Wednesday, June 30, 2004

The latest statistics from the Financial Ombudsman, in respect of complaints about mis-sold endowment polices, make unpleasant reading.

It seems that the number of complaints that the Financial Ombudsman Service (FOS) has received has risen dramatically, from 13570 in 2002/03 to 57917 in 2003/04.

That is more than 1000 complaints per week!

In fact, the number of complaints relating to endowment policies is now so great; that the FOS finds that over half of its workload is now devoted to this single issue.

I recall warning well over a year ago, that the system could well be deluged with complaints; as more people realised that their endowment policies were not going to pay off their mortgages.

It is, of course, expected that the number of complaints will continue to rise.

You can view the full Financial Ombudsman Service report by visiting FOS Report.

Wednesday, June 23, 2004

Beware The Compensation Offer

It seems that holders of mis-sold endowment polices have yet another issue to worry about.

Having successfully got through the complaints procedure, and been offered compensation by a "reputable" life assurance company, one would have thought that the policy holder could rest easy.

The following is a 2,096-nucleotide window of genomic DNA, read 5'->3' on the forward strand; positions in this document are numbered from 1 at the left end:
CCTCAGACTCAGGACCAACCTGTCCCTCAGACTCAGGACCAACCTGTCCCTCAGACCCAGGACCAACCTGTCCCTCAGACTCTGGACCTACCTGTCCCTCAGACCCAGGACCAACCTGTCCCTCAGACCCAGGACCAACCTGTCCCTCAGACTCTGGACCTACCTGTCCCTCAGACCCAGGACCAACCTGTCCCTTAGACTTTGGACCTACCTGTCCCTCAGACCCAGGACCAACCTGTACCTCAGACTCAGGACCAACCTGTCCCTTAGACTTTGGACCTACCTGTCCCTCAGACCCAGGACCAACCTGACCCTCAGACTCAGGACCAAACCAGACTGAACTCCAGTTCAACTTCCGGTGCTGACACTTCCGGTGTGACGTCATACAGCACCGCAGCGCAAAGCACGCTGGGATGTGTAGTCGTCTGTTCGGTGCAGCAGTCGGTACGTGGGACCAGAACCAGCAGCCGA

Unfortunately this does not seem to be the case.

It is reported that some well known life assurance companies are doing everything they can to minimise their compensation payments. They are reportedly making "mistakes" in the awards that they offer successful claimants.

One trick that has been used, is to calculate the compensation up to the date that they sent the first warning letter. Allowing for the lengthy time it takes for the complaint to be made and compensation to be agreed, coupled with compound interest rates, this can make a significant difference to the award amount.

However, the FSA take a different view on this; their rules state that the compensation must be calculated up to the point when the policy holder actually took action to deal with the problem.

In my view, the actions of those life assurance companies who seek to "bend" the FSA rules in this manner are reprehensible to say the least. They are undermining what little credibility the life assurance industry has left, and are leaving people with the impression that life assurance firms are little better than sleazy and underhand con artists.

The lesson here is, as with any financial decision, always take independent financial advice from a properly qualified and reputable adviser before making any financial decision (eg accepting a compensation payment).

Do not assume that the life assurance company have got their sums right!

Monday, June 21, 2004

There is a particularly good article on "This is Money", about the endowment policy mis-selling scandal.